Getting Moving with SMART Grants

July 6, 2022 - (5 min read)

The Strengthening Mobility and Revolutionizing Transportation (SMART) grants are not the largest program in the Bipartisan Infrastructure Law (BIL), but they offer cities a significant opportunity to invest in and expand their use of innovative transportation technologies. The U.S. Department of Transportation (USDOT) will provide grants to eligible entities to conduct demonstration projects using advanced technologies and systems to improve transportation efficiency and safety.

A planned investment of $500 million over five years will be available through the program phased over five years. While cities of all sizes can apply, Congress has made a specific callout for a measured balance between rural areas (outside an urban area), midsized communities (not rural or large), and large cities (over 400,000). Further, cities that have existing transit systems, those that have shown leadership and commitment to technological innovation in transportation, and that are committed to open data practices will be viewed favorably in the review.

The roots of this grant program can be found in previous federal investments in smart cities technologies, such as the USDOT Smart City Challenge of 2015. And the SMART program will reach many more communities than its hyper-focused predecessor, which ultimately chose only one winning city. More importantly, the SMART grants also clearly draw inspiration from the large investments that cities themselves have made, alongside a range of partners, into the use of big data, connected technologies, and other smart cities interventions over the past decade.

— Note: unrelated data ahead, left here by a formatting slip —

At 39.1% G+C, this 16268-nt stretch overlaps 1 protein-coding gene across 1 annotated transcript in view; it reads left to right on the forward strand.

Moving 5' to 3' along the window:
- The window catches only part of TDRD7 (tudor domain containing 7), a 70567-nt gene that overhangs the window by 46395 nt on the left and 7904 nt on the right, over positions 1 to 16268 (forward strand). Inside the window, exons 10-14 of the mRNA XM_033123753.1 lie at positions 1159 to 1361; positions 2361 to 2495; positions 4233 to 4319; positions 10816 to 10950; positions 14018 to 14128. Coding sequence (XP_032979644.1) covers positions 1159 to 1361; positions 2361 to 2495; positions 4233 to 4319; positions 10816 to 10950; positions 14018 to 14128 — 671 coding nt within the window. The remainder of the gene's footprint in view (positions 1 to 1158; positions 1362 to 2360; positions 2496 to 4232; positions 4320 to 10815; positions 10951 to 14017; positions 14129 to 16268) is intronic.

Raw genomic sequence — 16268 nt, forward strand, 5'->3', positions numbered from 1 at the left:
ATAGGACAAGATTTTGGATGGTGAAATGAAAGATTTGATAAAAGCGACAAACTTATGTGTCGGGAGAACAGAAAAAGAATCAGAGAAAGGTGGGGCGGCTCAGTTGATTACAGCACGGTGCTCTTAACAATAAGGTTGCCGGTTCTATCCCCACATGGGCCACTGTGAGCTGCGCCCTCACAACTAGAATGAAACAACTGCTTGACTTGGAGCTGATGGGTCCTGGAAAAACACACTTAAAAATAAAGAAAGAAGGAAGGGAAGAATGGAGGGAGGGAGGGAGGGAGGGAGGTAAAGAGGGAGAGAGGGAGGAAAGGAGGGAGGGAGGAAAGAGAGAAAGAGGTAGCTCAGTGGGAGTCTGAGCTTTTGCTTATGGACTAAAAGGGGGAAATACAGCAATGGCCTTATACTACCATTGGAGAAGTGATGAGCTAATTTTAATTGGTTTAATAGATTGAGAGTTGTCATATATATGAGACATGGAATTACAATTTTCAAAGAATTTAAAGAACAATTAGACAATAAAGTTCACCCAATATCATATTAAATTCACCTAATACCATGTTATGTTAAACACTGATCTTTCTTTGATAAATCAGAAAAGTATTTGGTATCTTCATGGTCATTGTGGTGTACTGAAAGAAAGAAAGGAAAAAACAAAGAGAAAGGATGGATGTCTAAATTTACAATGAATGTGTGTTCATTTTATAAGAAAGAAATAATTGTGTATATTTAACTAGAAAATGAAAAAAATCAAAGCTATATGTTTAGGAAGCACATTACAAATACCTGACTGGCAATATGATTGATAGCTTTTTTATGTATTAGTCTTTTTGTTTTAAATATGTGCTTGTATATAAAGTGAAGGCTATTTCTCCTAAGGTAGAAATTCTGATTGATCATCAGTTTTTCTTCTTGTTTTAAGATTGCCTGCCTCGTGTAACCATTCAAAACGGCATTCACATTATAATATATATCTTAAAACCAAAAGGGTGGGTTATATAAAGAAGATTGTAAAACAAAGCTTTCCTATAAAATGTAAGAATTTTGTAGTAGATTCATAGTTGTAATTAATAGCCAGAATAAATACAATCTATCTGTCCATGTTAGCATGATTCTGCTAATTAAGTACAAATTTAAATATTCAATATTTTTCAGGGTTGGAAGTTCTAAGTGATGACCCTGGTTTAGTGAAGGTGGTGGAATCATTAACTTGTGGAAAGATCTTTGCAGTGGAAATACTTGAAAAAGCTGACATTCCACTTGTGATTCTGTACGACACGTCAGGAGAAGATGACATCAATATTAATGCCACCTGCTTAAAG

Partnerships for SMART Grants

SMART grants, similar to many other BIL programs, explicitly encourage partnerships–between cities, public agencies and industry–to mutually identify projects, implement and test technologies, and track and share results. Regional partnerships are once again called out and cities should consider partnering with other local entities such as their transit agencies or toll authorities, neighboring communities, or Metropolitan Planning Organizations (MPOs). Private partners will play a key role in this work given the program’s call for cities to create public platforms from which others can iterate and innovate new solutions. 

The program also offers a great opportunity for cities to leverage another partner–universities. As research and evaluation partners, universities are essential to the ecosystem that creates, tests, and implements cutting edge technologies. Beyond a base for fundamental innovation, universities have a range of public data and data security expertise that can be useful as cities develop and deploy more data-heavy tools. Research universities can also help meet one of USDOT’s key goals–the replicability and scalability of new interventions. Whether by documenting cost-savings of a new service or tracking pre- and post-implementation performance of an intersection treatment, research partners allow applicants to show a commitment to rigorously evaluating innovations. Such testing is key to showing that an innovation is ready to expand. Additionally, research partners may already have secured federal or foundation grants to conduct and support the aligned research goals with your SMART grant proposal.